Walking through the building last year, Zehmer came across a tattered duffel bag being thrown out by the Department of Kinesiology, which was moving from Mem Gym to the new Student Health and Wellness Center.
“I thought it might be worth saving,” he says.
To his surprise, the bag held a set of bone chisels engraved with McCue’s initials, and a small plastic bottle McCue had labeled “Buena Vista’s own Danny Wilmer.”
Wilmer was a longtime assistant football coach. The bottle contains bone spurs McCue removed from his knee in the 1990s, he says. (He does not want them back.)
Zehmer emphasizes that the bag belongs to the University, not him, though his connection to McCue goes beyond being treated for his wrist injury. Upon hearing Zehmer’s name all those years ago, McCue had asked if he was from McKenney, a small town in Southside Virginia. Zehmer’s father was, and as it turned out, McCue had roomed with one of his cousins, baseball player Charles L. “Red” Zehmer (Col ’55) at UVA.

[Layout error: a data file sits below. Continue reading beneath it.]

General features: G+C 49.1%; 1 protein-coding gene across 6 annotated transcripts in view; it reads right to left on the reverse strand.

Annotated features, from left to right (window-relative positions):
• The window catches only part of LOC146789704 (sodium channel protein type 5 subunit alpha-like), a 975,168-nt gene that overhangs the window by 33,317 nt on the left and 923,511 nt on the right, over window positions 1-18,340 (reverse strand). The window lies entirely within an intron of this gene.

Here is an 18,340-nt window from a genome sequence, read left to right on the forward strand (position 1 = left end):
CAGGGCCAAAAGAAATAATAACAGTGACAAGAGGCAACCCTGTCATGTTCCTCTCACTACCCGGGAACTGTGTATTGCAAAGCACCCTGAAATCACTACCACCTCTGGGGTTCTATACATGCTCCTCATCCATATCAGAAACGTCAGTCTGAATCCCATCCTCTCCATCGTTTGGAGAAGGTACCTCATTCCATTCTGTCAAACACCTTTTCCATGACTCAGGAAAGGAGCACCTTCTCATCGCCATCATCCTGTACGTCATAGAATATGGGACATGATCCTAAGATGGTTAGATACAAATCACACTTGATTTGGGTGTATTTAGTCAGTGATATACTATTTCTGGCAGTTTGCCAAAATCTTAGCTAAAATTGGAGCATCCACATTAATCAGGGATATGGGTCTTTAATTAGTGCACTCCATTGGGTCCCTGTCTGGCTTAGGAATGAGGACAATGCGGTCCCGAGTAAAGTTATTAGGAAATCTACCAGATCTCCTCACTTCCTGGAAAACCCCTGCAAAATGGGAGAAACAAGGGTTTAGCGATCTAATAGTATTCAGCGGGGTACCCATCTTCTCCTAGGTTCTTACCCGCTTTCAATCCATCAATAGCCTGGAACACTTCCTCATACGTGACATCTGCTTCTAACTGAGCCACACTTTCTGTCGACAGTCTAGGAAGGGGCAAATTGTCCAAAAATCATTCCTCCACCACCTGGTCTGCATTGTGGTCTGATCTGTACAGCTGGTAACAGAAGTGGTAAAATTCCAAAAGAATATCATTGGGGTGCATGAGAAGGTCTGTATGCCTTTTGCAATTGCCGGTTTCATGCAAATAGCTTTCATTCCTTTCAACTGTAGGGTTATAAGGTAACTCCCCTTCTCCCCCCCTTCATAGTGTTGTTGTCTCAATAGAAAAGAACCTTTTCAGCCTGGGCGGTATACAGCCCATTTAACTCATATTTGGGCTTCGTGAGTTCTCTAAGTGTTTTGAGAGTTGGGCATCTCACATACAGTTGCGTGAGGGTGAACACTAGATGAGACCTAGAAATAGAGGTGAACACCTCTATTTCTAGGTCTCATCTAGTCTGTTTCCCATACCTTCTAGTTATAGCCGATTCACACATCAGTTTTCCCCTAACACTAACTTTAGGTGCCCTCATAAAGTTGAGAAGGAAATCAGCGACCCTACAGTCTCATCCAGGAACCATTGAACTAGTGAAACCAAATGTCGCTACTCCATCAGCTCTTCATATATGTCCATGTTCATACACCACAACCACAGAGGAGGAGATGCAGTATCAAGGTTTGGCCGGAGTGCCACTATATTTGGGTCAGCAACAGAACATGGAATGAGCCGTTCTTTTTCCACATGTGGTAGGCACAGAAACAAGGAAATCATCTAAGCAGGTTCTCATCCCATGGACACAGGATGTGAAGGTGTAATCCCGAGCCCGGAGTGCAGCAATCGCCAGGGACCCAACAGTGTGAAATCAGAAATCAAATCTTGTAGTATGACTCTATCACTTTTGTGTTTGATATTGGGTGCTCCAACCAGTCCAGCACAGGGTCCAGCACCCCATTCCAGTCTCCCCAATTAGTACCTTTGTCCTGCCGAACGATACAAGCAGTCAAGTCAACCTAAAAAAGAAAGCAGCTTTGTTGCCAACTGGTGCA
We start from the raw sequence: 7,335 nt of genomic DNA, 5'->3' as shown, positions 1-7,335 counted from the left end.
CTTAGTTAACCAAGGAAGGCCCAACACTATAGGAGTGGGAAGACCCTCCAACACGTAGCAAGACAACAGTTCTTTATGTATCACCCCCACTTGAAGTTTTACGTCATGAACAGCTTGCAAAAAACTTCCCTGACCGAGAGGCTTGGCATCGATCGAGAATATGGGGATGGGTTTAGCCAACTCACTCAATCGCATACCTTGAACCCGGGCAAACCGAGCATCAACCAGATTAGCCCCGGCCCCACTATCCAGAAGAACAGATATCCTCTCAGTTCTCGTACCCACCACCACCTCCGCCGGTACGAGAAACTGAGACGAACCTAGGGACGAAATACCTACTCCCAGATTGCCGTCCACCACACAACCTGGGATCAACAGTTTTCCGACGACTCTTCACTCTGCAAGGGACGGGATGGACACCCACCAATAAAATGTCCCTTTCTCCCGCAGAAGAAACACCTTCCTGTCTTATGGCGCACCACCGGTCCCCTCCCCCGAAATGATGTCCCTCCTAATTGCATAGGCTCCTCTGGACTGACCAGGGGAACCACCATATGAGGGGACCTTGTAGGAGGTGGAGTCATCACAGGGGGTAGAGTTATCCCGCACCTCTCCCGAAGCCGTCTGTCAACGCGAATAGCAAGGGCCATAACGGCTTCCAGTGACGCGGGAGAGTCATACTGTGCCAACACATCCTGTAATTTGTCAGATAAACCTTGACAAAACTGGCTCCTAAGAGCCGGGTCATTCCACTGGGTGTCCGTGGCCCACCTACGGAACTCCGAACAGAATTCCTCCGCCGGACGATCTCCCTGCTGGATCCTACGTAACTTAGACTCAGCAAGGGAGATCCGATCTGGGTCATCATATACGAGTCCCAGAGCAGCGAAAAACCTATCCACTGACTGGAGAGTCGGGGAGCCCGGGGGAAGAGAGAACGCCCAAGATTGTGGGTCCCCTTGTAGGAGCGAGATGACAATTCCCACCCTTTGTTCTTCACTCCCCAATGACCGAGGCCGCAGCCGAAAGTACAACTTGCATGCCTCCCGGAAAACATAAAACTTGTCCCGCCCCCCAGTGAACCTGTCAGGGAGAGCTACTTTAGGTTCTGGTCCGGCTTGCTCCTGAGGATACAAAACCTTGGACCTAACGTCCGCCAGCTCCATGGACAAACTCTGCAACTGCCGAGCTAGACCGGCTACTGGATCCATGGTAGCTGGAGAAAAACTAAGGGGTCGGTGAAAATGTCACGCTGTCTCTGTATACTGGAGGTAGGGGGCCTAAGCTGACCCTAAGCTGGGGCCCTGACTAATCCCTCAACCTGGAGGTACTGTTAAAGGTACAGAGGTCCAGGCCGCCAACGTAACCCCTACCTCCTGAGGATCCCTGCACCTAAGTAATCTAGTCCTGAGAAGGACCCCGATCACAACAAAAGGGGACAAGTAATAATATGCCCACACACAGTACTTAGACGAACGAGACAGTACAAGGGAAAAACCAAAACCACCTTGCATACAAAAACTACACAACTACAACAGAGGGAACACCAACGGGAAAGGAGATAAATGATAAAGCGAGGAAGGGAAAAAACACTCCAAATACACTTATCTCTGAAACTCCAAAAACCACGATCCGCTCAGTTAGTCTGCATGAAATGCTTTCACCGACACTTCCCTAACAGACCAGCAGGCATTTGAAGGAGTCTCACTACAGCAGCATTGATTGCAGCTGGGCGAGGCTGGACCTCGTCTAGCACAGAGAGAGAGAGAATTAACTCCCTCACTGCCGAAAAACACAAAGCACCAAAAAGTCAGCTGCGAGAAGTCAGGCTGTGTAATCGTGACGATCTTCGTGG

“I think it’s fair to say that it’s a little more interesting since I did meet him,” he says. “But to me it’s more about recognizing the impact Dr. McCue had on sports medicine in general and of course the numerous lives of UVA athletes he served. The duffel bag is a tangible reminder of that impact.
“I saved it from the dumpster not for me, but for the sake of an important person in UVA history.”
Zehmer plans to ask if the UVA athletics department might be interested in displaying the bag. Meanwhile, the vintage duffel is “just chilling in my office,” he says, except for the occasional outing, such as a conference Zehmer took it to recently.
“I loaded up a bunch of hard hats and wore it as a backpack,” he says.
African Print Hat
belonging to Yolanda Burrell Taylor (Col ’76)
Taylor says she’s never seen another hat like this one, bought at Mincer’s during a sorority reunion trip in the 1980s: “People would always ask me where I got it.”
It carries a lot of meaning for her.
When Taylor came to UVA in 1972, Black students made up just three percent of the undergraduate population. Being in the minority was not a new experience. She’d grown up in Richmond, one of a handful of Black students at junior high and high schools that were undergoing desegregation.
“It was not the culture shock for me that it was for many of the students,” she says. “It felt very much like a community as far as Black students were concerned. We very much looked out for each other.”